Employment Laws Taking Effect in the Spring of 2024 That Will Impact Your Business.

By: Sarah Smith

A. Social Media Protection Act

The Social Media Protection Act, which comes into effect on March 12, 2024, aims to establish regulations and safeguards to protect users’ privacy rights on social media platforms. It seeks to ensure that individuals have control over their personal information shared online.

Under this new act employers are prohibited from requesting, requiring, or coercing any current employee or applicant for employment to:

1) Disclose their usernames and passwords for accessing personal social media accounts.

2) Access their personal social media accounts in the presence of an employer.

3) Reproduce in any manner photographs, videos, or other information contained within a personal social media account.

Employers are prohibited from retaliating against an employee or applicant who refuses to disclose any prohibited information related to their personal social media accounts.  

The act does not prohibit employers from accessing an employee’s public social media information.  This act does not prohibit employers from requiring employees to disclose any username and password used by an employee to access employer provided social media accounts, as long as the employee was given notice of the employer’s right to request this information.

This act also allows employers to access an employee’s electronic communications on a device paid for by an employer, where the provision of, or payment for, such device is conditioned upon the employer’s right to access the device and the employee was notified and consented to such access.  Please note that the act prohibits employers from accessing any personal social media accounts contained on employer provided devices. 

Employers should review and update their social media policies to provide the required employee notices and ensure that their current policies do not require access to personal social media accounts.

B. Increased Wage Protections

Effective March 13, 2024, wage protections under Labor Law §§ 190 et. al. will be increased. The Department of Labor (“DOL”) previously rejected wage theft claims from executive, administrative, or professional employees making more than $900 a week. Employees above this earnings threshold were solely limited to pursuing a private action in civil court.

This change to the Labor Law seeks to correct this inflexible approach by increasing the weekly wage threshold from $900 to $1,300 per week. As such, executive, administrative, and professional employees making $1,300 or less per week will no longer be confined to commencing a lawsuit in civil court to recover owed wages and may bring an action with the DOL.

In addition to increasing the weekly wage threshold, the following provisions will also apply to executive, administrative, and professional employees making less than $1,300 per week:

1) Frequency of Pay (Labor Law §191): non-manual workers making less than $1,300.00 a week need to be paid no less than biweekly.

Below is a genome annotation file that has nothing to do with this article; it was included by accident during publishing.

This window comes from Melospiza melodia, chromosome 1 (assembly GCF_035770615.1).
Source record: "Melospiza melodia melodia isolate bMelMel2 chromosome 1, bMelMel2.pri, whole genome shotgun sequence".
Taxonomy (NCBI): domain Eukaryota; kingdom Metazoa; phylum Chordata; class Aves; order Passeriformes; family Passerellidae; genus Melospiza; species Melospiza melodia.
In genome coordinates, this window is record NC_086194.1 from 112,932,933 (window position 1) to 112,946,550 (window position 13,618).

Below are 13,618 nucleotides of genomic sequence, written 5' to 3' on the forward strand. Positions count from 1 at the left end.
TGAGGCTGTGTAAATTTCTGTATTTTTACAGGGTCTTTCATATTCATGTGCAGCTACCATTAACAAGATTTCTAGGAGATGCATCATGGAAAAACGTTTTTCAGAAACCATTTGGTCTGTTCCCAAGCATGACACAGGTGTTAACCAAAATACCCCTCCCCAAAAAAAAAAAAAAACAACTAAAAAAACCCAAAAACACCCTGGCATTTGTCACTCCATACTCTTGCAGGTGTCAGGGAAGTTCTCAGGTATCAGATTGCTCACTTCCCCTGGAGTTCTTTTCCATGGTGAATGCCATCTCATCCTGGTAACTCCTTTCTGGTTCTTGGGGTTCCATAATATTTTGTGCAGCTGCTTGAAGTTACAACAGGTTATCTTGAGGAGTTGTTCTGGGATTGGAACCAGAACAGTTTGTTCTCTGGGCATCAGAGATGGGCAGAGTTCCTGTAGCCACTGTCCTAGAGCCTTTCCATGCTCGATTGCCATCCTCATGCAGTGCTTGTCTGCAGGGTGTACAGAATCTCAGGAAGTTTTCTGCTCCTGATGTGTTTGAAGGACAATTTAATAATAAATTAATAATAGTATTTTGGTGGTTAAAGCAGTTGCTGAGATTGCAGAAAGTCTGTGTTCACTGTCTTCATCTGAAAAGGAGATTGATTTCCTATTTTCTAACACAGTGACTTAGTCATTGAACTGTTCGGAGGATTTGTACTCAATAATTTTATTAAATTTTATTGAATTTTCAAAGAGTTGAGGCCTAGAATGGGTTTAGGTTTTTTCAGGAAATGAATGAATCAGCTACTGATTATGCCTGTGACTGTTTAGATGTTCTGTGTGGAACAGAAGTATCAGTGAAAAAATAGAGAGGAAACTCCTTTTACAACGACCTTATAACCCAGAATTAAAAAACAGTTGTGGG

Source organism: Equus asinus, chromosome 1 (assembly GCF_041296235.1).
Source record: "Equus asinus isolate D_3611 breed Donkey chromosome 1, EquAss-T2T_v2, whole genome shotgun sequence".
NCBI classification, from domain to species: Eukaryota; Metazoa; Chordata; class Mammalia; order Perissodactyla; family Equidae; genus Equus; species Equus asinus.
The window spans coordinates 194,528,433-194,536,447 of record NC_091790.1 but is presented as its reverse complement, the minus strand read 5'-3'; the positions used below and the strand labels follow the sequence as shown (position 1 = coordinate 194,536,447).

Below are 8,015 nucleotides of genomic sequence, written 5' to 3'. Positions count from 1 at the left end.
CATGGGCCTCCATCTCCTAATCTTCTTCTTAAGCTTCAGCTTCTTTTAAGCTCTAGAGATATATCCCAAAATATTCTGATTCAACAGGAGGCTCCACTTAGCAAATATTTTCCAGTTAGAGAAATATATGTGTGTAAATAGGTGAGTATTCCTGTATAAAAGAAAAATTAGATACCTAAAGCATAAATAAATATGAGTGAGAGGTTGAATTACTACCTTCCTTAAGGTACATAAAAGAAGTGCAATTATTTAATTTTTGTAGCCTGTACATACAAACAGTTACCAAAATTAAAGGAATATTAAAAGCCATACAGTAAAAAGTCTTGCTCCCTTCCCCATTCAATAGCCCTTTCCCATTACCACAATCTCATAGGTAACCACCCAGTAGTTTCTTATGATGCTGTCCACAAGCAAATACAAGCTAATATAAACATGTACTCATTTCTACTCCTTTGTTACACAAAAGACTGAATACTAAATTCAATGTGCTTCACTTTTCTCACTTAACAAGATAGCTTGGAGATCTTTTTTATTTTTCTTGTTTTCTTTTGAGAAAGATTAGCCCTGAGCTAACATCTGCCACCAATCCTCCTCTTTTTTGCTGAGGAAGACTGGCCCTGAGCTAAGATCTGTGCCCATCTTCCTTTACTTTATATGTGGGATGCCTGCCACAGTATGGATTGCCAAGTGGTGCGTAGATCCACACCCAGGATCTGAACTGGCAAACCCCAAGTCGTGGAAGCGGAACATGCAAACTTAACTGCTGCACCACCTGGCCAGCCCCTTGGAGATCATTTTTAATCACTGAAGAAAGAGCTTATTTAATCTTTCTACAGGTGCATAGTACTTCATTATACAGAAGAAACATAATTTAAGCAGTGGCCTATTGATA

2) Cash payments of wages (Labor Law §192): Requires employers to obtain advance

employee consent for payment by direct deposit.

3) Benefits or wage supplements (Labor Law §198-c): Requires employers to timely pay

all amounts and benefits owed to employees under company policy and sets forth penalties for an employer’s non-compliance.

Though this act does not alter the salary thresholds for classifying employees as exempt from overtime, the DOL has updated their regulations to increase the salary threshold to be classified as an exempt employee. 

Certain executive and administrative employees who meet both the duty and salary requirements are exempt from overtime pay requirements. The salary threshold for classifying an employee as exempt from overtime has been increased as follows: 

  1. In New York City, Westchester, Nassau, and Suffolk Counties from $1,125.00/week to $1200.00/week ($62,400.00/year),
  2. In the rest of New York State from $1064.25/week to $1,124.20/week ($58,458.40/year).

 If an employee’s salary does not meet the new threshold, the employer will not be able to claim the overtime exemption for that employee, which could result in increased labor costs.

The above changes will provide increased wage protections for employees. The above changes will allow DOL to commence wage theft investigations for any individual making less than $1,300.00 a week.  The above changes to Labor Law §§190 et. al. and the increased salary threshold for overtime may lead to an increase in DOL audits and wage theft litigation. Employers should review their payroll practices to ensure compliance with these changes to avoid potential litigation.

For more information, contact Sheats & Bailey, PLLC; a law firm dedicated to serving the construction industry.  Tel: (315) 676-7314.  www.TheConstructionLaw.com.

The information provided above is not intended to serve as specific legal advice for any particular situation.  Competent legal and experienced counsel should be consulted.